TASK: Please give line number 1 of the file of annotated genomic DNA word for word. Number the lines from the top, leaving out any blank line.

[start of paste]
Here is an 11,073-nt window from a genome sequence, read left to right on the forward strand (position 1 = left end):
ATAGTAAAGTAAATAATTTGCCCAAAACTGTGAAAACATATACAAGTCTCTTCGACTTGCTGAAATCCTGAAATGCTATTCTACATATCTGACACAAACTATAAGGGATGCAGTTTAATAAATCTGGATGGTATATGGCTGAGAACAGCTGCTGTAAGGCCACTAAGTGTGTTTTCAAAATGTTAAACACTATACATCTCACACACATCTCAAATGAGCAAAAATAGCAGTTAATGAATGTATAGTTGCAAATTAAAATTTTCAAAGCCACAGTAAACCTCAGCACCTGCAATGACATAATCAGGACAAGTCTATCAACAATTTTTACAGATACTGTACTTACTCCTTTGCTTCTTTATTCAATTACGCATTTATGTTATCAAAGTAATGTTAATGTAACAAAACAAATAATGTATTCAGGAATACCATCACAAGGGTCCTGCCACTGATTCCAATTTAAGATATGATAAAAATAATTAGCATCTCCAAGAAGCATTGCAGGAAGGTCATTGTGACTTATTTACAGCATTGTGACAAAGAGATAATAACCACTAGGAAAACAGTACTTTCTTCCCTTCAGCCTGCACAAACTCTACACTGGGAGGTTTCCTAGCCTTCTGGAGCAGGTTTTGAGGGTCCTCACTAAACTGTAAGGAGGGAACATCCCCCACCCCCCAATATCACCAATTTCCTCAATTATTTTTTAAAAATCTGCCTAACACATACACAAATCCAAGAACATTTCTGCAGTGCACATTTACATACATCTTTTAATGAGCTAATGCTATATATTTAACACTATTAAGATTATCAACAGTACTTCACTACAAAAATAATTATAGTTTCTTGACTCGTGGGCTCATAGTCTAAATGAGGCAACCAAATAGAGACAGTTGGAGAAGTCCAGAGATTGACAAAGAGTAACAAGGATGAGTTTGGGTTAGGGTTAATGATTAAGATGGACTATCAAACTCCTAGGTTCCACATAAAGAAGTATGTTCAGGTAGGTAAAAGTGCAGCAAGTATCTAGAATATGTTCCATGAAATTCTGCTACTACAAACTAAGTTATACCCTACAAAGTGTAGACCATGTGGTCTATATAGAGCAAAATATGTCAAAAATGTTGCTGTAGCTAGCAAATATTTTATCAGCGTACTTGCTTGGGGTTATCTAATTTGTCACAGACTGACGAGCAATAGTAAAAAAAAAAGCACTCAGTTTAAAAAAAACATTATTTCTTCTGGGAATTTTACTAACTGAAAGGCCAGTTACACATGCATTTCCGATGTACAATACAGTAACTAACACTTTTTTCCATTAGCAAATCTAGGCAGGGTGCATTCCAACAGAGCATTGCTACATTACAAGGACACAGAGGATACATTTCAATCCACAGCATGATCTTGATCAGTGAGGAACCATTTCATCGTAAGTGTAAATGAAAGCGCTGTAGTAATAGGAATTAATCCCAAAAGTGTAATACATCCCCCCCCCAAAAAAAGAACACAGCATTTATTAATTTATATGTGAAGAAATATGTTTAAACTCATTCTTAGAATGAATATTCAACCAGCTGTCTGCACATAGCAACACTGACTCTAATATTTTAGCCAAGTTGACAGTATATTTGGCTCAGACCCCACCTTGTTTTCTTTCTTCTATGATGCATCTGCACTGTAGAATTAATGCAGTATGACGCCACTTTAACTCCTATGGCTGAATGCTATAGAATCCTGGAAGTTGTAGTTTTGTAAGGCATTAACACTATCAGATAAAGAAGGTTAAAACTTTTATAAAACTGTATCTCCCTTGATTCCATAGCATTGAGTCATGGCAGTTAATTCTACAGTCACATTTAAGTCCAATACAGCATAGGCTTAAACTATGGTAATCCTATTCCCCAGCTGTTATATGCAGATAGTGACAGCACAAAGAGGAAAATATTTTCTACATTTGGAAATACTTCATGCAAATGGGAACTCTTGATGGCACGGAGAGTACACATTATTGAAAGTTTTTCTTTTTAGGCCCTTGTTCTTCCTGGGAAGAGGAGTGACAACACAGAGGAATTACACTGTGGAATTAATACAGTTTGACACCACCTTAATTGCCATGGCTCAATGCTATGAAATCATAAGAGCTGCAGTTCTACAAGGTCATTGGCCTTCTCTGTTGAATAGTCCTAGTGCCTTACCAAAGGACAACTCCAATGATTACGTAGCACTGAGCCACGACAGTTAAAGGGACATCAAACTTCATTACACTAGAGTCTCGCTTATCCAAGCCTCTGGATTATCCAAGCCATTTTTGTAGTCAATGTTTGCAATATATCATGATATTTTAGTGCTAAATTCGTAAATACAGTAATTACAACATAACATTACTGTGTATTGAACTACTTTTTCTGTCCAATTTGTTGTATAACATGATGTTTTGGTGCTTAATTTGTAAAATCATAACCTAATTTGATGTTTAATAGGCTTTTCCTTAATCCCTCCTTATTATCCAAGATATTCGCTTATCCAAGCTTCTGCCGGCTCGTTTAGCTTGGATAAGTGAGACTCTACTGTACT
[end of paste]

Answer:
Here is an 11,073-nt window from a genome sequence, read left to right on the forward strand (position 1 = left end):